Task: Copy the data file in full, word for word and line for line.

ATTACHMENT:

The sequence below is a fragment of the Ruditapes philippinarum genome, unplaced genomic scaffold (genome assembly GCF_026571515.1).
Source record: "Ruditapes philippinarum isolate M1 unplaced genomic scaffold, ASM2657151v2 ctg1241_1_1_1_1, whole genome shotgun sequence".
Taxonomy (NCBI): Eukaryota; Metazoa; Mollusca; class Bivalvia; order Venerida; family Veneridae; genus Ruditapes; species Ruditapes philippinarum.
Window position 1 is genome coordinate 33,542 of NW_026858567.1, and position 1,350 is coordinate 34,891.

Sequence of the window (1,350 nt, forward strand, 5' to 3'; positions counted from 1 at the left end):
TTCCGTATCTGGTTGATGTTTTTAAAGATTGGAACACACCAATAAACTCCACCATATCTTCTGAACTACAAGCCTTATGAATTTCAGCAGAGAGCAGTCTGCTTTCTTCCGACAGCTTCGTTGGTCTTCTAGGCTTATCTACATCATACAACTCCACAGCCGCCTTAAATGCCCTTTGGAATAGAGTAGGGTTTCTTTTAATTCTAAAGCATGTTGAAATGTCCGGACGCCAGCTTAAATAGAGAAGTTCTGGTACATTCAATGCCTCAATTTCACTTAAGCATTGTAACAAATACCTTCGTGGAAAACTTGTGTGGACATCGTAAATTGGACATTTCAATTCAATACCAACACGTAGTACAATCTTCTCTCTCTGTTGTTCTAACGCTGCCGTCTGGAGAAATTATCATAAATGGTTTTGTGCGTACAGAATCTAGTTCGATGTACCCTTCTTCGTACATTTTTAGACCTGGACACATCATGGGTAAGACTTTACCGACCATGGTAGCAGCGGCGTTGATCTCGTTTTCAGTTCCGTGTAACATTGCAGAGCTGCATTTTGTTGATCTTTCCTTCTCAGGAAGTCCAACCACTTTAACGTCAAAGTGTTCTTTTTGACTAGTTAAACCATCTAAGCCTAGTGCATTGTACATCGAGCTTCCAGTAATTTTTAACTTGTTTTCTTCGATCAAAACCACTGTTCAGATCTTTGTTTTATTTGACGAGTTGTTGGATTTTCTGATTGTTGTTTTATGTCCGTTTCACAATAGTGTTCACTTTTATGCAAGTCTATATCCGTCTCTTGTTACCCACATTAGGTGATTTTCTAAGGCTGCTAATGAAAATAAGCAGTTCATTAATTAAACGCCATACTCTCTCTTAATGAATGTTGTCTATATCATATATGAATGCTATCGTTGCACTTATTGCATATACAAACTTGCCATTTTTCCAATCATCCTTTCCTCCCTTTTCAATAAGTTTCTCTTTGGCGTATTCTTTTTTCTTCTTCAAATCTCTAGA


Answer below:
The sequence below is a fragment of the Ruditapes philippinarum genome, unplaced genomic scaffold (genome assembly GCF_026571515.1).
Source record: "Ruditapes philippinarum isolate M1 unplaced genomic scaffold, ASM2657151v2 ctg1241_1_1_1_1, whole genome shotgun sequence".
Taxonomy (NCBI): Eukaryota; Metazoa; Mollusca; class Bivalvia; order Venerida; family Veneridae; genus Ruditapes; species Ruditapes philippinarum.
Window position 1 is genome coordinate 33,542 of NW_026858567.1, and position 1,350 is coordinate 34,891.

Sequence of the window (1,350 nt, forward strand, 5' to 3'; positions counted from 1 at the left end):
TTCCGTATCTGGTTGATGTTTTTAAAGATTGGAACACACCAATAAACTCCACCATATCTTCTGAACTACAAGCCTTATGAATTTCAGCAGAGAGCAGTCTGCTTTCTTCCGACAGCTTCGTTGGTCTTCTAGGCTTATCTACATCATACAACTCCACAGCCGCCTTAAATGCCCTTTGGAATAGAGTAGGGTTTCTTTTAATTCTAAAGCATGTTGAAATGTCCGGACGCCAGCTTAAATAGAGAAGTTCTGGTACATTCAATGCCTCAATTTCACTTAAGCATTGTAACAAATACCTTCGTGGAAAACTTGTGTGGACATCGTAAATTGGACATTTCAATTCAATACCAACACGTAGTACAATCTTCTCTCTCTGTTGTTCTAACGCTGCCGTCTGGAGAAATTATCATAAATGGTTTTGTGCGTACAGAATCTAGTTCGATGTACCCTTCTTCGTACATTTTTAGACCTGGACACATCATGGGTAAGACTTTACCGACCATGGTAGCAGCGGCGTTGATCTCGTTTTCAGTTCCGTGTAACATTGCAGAGCTGCATTTTGTTGATCTTTCCTTCTCAGGAAGTCCAACCACTTTAACGTCAAAGTGTTCTTTTTGACTAGTTAAACCATCTAAGCCTAGTGCATTGTACATCGAGCTTCCAGTAATTTTTAACTTGTTTTCTTCGATCAAAACCACTGTTCAGATCTTTGTTTTATTTGACGAGTTGTTGGATTTTCTGATTGTTGTTTTATGTCCGTTTCACAATAGTGTTCACTTTTATGCAAGTCTATATCCGTCTCTTGTTACCCACATTAGGTGATTTTCTAAGGCTGCTAATGAAAATAAGCAGTTCATTAATTAAACGCCATACTCTCTCTTAATGAATGTTGTCTATATCATATATGAATGCTATCGTTGCACTTATTGCATATACAAACTTGCCATTTTTCCAATCATCCTTTCCTCCCTTTTCAATAAGTTTCTCTTTGGCGTATTCTTTTTTCTTCTTCAAATCTCTAGA